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Sara Foss's Thinking It Through
by Sara Foss

Thinking It Through

A Daily Gazette life blog
Her column and blog rolled into one

Lucinda Williams, Live

As singer-songwriters go, Lucinda Williams is pretty brilliant.

But I had heard mixed things about her in concert. Several friends had reported being disappointed with Lucinda’s live show, while my friend Geoff had raved about her. So when I heard Lucinda was coming to The Egg, I wasn’t sure what to do. In the end, I decided that I wanted to have the Lucinda Williams experience, good or bad, and got tickets.

And I wasn’t at all disappointed. Far from it. Lucinda was great. She sounded good, her song selection was excellent and her band was fantastic. Best of all, she was generous, playing a long set, mixing older songs with new songs from her upcoming album and closing with a foot-stomping cover of Neil Young’s “Rockin’ in the Free World.” She was charismatic, but also a little awkward — an endearing combination. She didn’t talk a lot, but when she did, she was funny and gracious. She danced, praised her band and seemed happy to be there. Lucinda might have off nights. But this certainly wasn’t one of them.

Lucinda’s songs are emotionally direct, evocative, physical and often erotic. She can make you feel like you’re driving down a gravel road with her, or helping her cleanse the last remnants of an old lover from her home. She often sounds sad and angry, but many of her songs are nostalgic and some are even playful. On the driving rocker “Honey Bee,” she sang, “Oh, my little honey bee/I’m so glad you stung me/You’ve become my weakness/Now I’ve got your sweetness/All up in my hair.” On the riveting and soulful “Unsuffer Me,” she slowed things down to create the most intense and achingly beautiful music of the evening, singing “Surround my heartbeat/With your fingertips/Unbound my feet/Untie my wrists.” At times, Lucinda was also extremely personable, explaining that her new song “Compassion,” is one of her father’s poems, set to music.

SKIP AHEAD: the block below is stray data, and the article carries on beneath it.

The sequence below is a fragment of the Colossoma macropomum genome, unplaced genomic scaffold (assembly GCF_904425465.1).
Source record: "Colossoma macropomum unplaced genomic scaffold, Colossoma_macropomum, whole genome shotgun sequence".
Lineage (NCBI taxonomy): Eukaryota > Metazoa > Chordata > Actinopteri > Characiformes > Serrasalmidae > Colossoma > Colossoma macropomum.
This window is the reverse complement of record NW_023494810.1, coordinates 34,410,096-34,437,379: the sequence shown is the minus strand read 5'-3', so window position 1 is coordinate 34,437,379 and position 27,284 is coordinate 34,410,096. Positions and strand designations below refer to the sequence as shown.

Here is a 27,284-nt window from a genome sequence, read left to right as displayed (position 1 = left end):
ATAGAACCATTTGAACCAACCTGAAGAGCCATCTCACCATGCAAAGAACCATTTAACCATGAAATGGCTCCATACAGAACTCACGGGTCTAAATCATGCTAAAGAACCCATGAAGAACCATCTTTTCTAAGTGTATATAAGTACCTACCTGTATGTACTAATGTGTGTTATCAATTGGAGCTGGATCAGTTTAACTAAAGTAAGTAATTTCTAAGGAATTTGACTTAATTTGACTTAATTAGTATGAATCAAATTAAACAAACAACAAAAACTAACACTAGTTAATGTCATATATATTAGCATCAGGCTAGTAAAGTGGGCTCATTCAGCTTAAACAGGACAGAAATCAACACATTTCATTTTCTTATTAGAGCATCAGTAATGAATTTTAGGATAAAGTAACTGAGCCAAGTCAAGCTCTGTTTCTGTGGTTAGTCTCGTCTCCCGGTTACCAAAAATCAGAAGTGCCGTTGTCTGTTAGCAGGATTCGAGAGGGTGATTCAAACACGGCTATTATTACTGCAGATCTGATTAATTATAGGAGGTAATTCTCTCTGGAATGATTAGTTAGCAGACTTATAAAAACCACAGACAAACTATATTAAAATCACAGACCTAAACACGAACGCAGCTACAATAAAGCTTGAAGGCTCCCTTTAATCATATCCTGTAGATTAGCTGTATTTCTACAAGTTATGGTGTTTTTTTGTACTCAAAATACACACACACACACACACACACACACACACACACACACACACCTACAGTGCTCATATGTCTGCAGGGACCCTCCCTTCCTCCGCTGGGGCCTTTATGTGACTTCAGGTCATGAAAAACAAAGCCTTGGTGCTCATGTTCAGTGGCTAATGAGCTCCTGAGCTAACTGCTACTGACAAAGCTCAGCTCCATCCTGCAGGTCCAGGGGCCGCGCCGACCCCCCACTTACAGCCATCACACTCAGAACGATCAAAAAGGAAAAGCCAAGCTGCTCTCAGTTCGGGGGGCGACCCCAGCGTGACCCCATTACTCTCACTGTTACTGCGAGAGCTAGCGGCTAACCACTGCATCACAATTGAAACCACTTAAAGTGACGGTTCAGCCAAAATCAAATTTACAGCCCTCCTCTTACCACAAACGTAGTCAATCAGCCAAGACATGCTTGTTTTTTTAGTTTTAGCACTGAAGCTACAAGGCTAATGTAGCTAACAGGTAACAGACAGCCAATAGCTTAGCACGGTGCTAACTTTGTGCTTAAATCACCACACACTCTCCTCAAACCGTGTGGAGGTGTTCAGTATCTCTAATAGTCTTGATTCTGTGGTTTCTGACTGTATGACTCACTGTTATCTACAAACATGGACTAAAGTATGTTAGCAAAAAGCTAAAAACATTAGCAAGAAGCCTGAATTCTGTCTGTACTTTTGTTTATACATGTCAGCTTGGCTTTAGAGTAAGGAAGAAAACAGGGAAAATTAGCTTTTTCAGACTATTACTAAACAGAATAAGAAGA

There’s a lot of melancholy and unhappiness — as well as defiance, desire and wistfulness — in Lucinda’s music, but her concert at The Egg last week was a joyous affair. The audience loved her, and ate up everything she did. And she was energetic and cheerful, behaving as if there was no other place in the world she’d rather be. I have no idea whether Lucinda can bring that level of passion and engagement on a consistent basis, or whether I just lucked out and caught her on one of her good nights. But I definitely got my money’s worth, and I’d happy pay to see her again.

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